For the last decade and a half, waiting on a new album from elusive R&B maestro D’Angelo — sifting through scraps of evidence and live recordings, pursing false leads, scouring interviews with his acquaintances for new information — has become a parlour game on par with making year-end lists and complaining about each update to the iTunes interface.
A soulful singer blessed with earthly grit and a gift for dense, technically immaculate, sensual arrangements, D’Angelo was on the brink of stardom after the release of 2000 sophomore album Voodoo.
This was in large part thanks to single “Untitled (How Does It Feel)” and its incendiary video, which featured a camera panning up and down his oily, sculpted torso. The attention the video received detracted from the fact that Voodoo was both commercially successful and critically adored.
Uncomfortable with his newfound status as a sex symbol, he retreated into the background, struggling with the law and substance abuse for over a decade while his collaborators and business associates fumbled with the prospect of a new release.
With that said, you can imagine the world’s surprise when D’Angelo — and his band, the Vanguard — began to preview new material (previously only glimpsed live) on YouTube in the middle of December. Promo single “Sugah Daddy” was made available on December 14, and the next day a new full-length, the provocatively titled Black Messiah, was released.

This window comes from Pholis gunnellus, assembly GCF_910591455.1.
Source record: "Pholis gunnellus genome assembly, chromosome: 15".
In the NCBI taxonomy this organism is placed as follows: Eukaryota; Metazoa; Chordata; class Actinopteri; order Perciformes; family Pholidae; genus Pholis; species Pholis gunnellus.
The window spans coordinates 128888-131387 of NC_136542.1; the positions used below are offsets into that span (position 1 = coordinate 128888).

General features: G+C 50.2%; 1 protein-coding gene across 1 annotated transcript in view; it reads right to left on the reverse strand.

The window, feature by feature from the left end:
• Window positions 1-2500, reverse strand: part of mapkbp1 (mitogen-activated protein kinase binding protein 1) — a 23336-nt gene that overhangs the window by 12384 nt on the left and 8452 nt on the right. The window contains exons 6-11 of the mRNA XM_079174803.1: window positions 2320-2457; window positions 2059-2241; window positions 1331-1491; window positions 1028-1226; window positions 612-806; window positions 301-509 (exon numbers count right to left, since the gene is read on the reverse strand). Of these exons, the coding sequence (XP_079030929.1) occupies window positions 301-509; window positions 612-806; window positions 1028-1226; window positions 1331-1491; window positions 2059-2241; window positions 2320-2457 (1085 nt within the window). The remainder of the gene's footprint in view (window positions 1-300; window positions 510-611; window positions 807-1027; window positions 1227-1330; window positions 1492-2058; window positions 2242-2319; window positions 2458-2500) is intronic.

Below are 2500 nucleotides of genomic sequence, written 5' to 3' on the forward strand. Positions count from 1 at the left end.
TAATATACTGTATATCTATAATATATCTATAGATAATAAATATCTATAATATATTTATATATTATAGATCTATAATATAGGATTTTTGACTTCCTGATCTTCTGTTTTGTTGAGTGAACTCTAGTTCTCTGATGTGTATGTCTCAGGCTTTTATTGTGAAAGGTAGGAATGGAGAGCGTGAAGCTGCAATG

It’s become clear in press after the album’s release that it was fast-tracked as something of a response to the charged racial climate in America right now, itself a result of several high-profile deaths of young black men at the hands of white police.
With a new album available to the public and D’Angelo back in the spotlight, only one question remains: does the album scrape the heights of the work that made him famous in the first place?
The answer is an unequivocal yes: Black Messiah is a stunning album, a thick stew of influence spanning the last 50 years of soul, rock and funk that pushes the boundaries of those genres forward and presents an uncompromising social and musical vision. It’s the kind of record that earns you the right to call your band the Vanguard.
Working with a crack team of session musicians and writers, including bassist Pino Palladino and lyricist Kendra Foster, the arrangements and melodies that make up the record are surprising and technically astounding, from the gorgeous Prince-like melody at the heart of “The Charade” to the complicated, jazzy Steely Dan-isms of “Betray My Heart.” At the record’s core is D’Angelo himself, his lusty and tonally distinct growl still intact and his newfound guitar skill on display on tracks like the messy, angry “1000 Deaths.”
After spending time with Black Messiah, this much is clear: if it took a decade and a half to make an album this good, it was worth every second of waiting.